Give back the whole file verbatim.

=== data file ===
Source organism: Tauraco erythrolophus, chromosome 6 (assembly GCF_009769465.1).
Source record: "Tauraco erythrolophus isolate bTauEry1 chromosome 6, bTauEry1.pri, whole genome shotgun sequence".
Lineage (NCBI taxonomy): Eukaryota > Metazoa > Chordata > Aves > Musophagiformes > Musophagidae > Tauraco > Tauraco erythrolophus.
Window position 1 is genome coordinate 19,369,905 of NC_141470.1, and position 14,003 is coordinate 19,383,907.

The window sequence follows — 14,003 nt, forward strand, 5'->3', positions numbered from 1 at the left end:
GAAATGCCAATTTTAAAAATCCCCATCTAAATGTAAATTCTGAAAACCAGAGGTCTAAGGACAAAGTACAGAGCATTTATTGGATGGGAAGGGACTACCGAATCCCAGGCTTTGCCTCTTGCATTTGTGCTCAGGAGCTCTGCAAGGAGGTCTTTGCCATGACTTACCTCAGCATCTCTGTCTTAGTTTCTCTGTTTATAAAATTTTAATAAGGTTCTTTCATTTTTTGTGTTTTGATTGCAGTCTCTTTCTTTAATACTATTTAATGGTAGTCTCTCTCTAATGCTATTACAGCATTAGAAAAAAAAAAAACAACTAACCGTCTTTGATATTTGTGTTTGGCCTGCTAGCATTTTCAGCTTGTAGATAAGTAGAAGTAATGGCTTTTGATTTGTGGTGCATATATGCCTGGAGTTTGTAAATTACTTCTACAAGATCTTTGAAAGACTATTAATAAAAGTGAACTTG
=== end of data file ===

Source organism: Tauraco erythrolophus, chromosome 6 (assembly GCF_009769465.1).
Source record: "Tauraco erythrolophus isolate bTauEry1 chromosome 6, bTauEry1.pri, whole genome shotgun sequence".
Lineage (NCBI taxonomy): Eukaryota > Metazoa > Chordata > Aves > Musophagiformes > Musophagidae > Tauraco > Tauraco erythrolophus.
Window position 1 is genome coordinate 19,369,905 of NC_141470.1, and position 14,003 is coordinate 19,383,907.

The window sequence follows — 14,003 nt, forward strand, 5'->3', positions numbered from 1 at the left end:
GAAATGCCAATTTTAAAAATCCCCATCTAAATGTAAATTCTGAAAACCAGAGGTCTAAGGACAAAGTACAGAGCATTTATTGGATGGGAAGGGACTACCGAATCCCAGGCTTTGCCTCTTGCATTTGTGCTCAGGAGCTCTGCAAGGAGGTCTTTGCCATGACTTACCTCAGCATCTCTGTCTTAGTTTCTCTGTTTATAAAATTTTAATAAGGTTCTTTCATTTTTTGTGTTTTGATTGCAGTCTCTTTCTTTAATACTATTTAATGGTAGTCTCTCTCTAATGCTATTACAGCATTAGAAAAAAAAAAAACAACTAACCGTCTTTGATATTTGTGTTTGGCCTGCTAGCATTTTCAGCTTGTAGATAAGTAGAAGTAATGGCTTTTGATTTGTGGTGCATATATGCCTGGAGTTTGTAAATTACTTCTACAAGATCTTTGAAAGACTATTAATAAAAGTGAACTTG